There is a vegetable revolution in Oklahoma. It started in Oklahoma City and spread to Tulsa. He is now coming to Muskogee. It is a quiet revolution in your garden, and is sponsored by the Muskogee County Conservation District. It’s called “Yard by Yard,” and you can join this community outreach program if you want.
The Papilion-sponsored program at Glory Heights Park is designed to help gardeners improve their land, save water, and get pest-free grass. That does not mean using artificial plants, pesticides or pre-emergency applications.
Yard hopes to incorporate clean-up practices that promote clean water in the yard and environmental remediation that will have a positive impact on the environment. It’s called “do the right thing” for your community.
“The Yard by Yard program is part of our mission to protect butterfly habitats and to adapt to earth-friendly practices,” said Papilion Director Catherine Coburn.
Tulsa Kathy Chadele is leading the Muscogie Project following four guidelines on soil, water, food and living space.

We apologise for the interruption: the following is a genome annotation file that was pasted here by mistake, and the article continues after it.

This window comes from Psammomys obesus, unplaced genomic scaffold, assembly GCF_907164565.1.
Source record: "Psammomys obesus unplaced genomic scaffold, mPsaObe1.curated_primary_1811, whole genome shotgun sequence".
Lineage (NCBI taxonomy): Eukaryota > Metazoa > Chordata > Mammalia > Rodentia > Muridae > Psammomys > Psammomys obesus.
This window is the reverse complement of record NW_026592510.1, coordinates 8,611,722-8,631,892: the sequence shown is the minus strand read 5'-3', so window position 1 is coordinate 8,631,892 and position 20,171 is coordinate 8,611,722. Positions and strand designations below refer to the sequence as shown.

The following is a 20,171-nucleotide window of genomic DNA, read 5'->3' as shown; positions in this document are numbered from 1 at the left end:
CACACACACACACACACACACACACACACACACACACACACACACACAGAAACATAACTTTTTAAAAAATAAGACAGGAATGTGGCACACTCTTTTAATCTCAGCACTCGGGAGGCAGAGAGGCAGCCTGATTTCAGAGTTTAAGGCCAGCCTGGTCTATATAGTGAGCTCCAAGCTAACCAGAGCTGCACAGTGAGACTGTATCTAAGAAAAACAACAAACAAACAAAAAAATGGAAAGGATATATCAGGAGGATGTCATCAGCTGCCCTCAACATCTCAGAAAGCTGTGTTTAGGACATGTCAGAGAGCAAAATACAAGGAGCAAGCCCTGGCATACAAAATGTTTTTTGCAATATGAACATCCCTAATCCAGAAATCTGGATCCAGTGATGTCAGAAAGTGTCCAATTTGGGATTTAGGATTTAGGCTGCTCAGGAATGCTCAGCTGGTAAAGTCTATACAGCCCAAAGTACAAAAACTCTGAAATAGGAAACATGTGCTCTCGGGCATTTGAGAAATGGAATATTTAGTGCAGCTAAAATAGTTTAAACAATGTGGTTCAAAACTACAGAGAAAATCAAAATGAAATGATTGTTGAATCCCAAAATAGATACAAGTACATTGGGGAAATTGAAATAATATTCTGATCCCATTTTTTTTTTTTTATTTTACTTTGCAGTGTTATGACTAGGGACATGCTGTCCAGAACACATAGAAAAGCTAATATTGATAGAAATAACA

Soil: It requires the use of organic fertilizers and fertilizers to retain organic matter that increases moisture in the soil.
Water: This category refers to the planting or planting of heat-resistant plants that use very little water. An efficient irrigation system that uses rainwater is essential. This guide recommends effective irrigation equipment to catch rainwater, such as rain barrels, or rainwater waste.
Food – This category refers to the planting of gardens and orchards, the use of cover crops or the presence of fruit crops, trees or shrubs. The instructions also refer to the grazing or grazing animals, such as chickens or goats. It is also recommended to take care of honeycomb hives to produce honey.
Housing – This guide requires the utmost attention. Monarch suggests the use of plants and milk that are well suited to attract butterflies. Other criteria include reducing or eliminating invasive plants in your landscape. It also refers to the removal of weeds or weeds. However, functional and flowering grasses are not protected like clover.
Variety of plants provide nectar and pollen to wild animals during the growing season. Creating beehives, birdhouses, or bats is another idea. There is no reward for participating in the yard – just a sign that you care about the environment in your yard.